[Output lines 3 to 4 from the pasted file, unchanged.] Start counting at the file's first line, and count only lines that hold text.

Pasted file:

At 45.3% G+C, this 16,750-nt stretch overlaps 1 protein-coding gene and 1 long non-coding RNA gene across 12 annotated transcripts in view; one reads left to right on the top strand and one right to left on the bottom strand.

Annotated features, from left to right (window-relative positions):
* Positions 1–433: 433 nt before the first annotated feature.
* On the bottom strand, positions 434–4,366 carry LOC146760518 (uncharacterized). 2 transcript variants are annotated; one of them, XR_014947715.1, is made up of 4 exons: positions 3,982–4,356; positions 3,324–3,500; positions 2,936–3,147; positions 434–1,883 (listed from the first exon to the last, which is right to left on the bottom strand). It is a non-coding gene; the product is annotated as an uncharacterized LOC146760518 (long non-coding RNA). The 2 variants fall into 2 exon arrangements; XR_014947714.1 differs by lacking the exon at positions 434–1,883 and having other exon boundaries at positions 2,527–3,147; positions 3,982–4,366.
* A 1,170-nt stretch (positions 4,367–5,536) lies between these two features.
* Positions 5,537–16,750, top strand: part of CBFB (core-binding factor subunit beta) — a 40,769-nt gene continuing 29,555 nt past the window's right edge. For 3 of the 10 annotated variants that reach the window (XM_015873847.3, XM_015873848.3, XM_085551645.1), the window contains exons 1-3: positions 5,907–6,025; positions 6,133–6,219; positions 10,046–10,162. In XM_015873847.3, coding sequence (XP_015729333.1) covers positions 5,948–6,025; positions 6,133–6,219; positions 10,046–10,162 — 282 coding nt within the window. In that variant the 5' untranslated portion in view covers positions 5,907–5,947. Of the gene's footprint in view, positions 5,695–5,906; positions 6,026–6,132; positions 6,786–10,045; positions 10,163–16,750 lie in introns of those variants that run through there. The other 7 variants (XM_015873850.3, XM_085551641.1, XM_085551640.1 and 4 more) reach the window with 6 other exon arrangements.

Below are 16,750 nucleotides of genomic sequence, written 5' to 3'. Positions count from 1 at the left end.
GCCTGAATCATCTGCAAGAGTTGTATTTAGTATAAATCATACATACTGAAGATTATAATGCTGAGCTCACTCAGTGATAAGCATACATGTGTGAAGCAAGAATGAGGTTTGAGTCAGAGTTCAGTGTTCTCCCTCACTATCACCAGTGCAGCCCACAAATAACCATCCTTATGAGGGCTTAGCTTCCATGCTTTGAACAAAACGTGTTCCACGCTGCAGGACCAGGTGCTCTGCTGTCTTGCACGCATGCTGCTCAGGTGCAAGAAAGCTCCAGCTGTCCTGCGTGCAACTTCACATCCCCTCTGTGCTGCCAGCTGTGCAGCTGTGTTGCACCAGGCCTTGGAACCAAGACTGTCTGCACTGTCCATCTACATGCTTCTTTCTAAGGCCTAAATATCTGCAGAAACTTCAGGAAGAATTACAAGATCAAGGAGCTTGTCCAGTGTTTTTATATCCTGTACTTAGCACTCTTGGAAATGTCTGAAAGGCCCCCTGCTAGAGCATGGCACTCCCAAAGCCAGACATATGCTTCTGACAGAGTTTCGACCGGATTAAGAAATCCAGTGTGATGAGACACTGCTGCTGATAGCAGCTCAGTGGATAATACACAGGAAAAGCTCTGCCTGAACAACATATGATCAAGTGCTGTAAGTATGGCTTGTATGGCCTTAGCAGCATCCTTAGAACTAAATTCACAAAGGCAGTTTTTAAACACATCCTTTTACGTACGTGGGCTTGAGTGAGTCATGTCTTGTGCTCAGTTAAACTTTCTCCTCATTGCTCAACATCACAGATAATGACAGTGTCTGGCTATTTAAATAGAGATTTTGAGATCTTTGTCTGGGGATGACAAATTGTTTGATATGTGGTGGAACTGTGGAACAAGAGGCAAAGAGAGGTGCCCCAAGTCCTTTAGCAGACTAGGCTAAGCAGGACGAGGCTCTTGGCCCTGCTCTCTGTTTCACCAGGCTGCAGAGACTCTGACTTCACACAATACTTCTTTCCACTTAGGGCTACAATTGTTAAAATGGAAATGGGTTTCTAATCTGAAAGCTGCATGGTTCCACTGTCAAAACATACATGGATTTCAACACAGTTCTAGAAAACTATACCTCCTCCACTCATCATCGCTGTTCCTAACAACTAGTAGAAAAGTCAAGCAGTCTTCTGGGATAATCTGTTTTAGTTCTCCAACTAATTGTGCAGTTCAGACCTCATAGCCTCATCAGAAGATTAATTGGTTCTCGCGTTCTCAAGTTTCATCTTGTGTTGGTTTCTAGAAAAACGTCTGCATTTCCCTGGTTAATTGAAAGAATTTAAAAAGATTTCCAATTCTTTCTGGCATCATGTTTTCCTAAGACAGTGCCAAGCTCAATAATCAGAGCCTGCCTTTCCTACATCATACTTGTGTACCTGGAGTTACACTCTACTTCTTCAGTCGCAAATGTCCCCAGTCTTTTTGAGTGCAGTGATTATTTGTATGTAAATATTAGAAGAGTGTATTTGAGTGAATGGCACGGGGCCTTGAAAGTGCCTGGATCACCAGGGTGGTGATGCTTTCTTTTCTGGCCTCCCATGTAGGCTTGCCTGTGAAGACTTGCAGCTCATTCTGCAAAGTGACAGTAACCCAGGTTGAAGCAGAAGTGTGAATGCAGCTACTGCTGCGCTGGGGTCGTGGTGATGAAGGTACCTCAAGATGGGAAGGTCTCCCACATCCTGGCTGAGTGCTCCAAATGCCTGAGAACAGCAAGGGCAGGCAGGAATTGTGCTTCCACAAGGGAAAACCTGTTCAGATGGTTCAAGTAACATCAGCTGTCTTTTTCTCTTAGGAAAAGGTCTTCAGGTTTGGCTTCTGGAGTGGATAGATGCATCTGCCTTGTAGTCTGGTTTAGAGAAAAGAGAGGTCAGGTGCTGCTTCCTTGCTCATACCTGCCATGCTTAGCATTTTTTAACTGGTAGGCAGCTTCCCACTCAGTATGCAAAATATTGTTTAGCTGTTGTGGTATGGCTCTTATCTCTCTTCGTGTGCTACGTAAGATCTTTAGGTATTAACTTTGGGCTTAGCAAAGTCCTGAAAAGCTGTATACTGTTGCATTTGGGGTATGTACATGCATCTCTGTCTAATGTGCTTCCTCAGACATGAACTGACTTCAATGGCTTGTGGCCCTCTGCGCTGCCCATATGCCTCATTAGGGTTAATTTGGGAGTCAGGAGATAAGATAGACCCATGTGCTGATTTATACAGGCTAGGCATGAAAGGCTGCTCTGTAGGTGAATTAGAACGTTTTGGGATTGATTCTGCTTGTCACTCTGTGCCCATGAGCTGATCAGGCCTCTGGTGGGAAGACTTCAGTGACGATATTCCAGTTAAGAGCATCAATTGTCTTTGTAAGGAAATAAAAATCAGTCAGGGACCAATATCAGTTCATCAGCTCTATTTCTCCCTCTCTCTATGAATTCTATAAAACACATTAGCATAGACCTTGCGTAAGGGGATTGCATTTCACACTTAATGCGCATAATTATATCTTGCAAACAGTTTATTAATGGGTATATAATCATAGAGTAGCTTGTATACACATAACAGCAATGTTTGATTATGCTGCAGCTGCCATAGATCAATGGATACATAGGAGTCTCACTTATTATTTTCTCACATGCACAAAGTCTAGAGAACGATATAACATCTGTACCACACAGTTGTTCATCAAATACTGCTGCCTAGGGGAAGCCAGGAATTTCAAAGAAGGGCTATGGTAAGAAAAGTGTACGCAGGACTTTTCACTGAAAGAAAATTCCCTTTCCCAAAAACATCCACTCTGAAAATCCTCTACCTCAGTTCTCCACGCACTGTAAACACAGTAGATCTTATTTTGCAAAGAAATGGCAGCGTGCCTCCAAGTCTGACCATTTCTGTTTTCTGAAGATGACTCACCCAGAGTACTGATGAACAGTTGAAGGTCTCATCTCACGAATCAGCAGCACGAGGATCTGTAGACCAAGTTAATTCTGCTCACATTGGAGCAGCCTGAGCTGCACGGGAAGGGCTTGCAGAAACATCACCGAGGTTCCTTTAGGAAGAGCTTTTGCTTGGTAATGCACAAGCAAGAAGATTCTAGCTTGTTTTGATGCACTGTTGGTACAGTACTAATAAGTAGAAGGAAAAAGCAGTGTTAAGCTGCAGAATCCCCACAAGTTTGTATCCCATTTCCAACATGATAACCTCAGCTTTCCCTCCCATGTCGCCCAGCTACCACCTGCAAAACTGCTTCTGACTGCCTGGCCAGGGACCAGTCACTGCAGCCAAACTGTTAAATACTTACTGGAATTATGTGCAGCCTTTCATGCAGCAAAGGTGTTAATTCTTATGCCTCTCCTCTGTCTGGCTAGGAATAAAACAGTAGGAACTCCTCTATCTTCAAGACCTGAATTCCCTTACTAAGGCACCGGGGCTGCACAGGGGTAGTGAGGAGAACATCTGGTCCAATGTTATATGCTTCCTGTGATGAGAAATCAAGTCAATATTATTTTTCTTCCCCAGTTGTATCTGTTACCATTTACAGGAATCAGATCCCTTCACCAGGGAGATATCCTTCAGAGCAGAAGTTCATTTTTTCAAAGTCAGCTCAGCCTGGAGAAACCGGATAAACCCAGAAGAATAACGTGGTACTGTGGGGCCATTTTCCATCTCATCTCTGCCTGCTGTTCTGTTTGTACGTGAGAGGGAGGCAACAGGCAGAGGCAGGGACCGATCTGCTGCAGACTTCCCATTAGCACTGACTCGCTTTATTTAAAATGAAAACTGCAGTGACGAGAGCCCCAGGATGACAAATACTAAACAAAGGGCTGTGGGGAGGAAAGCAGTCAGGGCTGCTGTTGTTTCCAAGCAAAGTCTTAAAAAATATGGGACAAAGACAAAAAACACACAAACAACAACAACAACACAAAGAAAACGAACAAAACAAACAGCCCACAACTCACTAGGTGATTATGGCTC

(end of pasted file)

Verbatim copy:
* Positions 1–433: 433 nt before the first annotated feature.
* On the bottom strand, positions 434–4,366 carry LOC146760518 (uncharacterized). 2 transcript variants are annotated; one of them, XR_014947715.1, is made up of 4 exons: positions 3,982–4,356; positions 3,324–3,500; positions 2,936–3,147; positions 434–1,883 (listed from the first exon to the last, which is right to left on the bottom strand). It is a non-coding gene; the product is annotated as an uncharacterized LOC146760518 (long non-coding RNA). The 2 variants fall into 2 exon arrangements; XR_014947714.1 differs by lacking the exon at positions 434–1,883 and having other exon boundaries at positions 2,527–3,147; positions 3,982–4,366.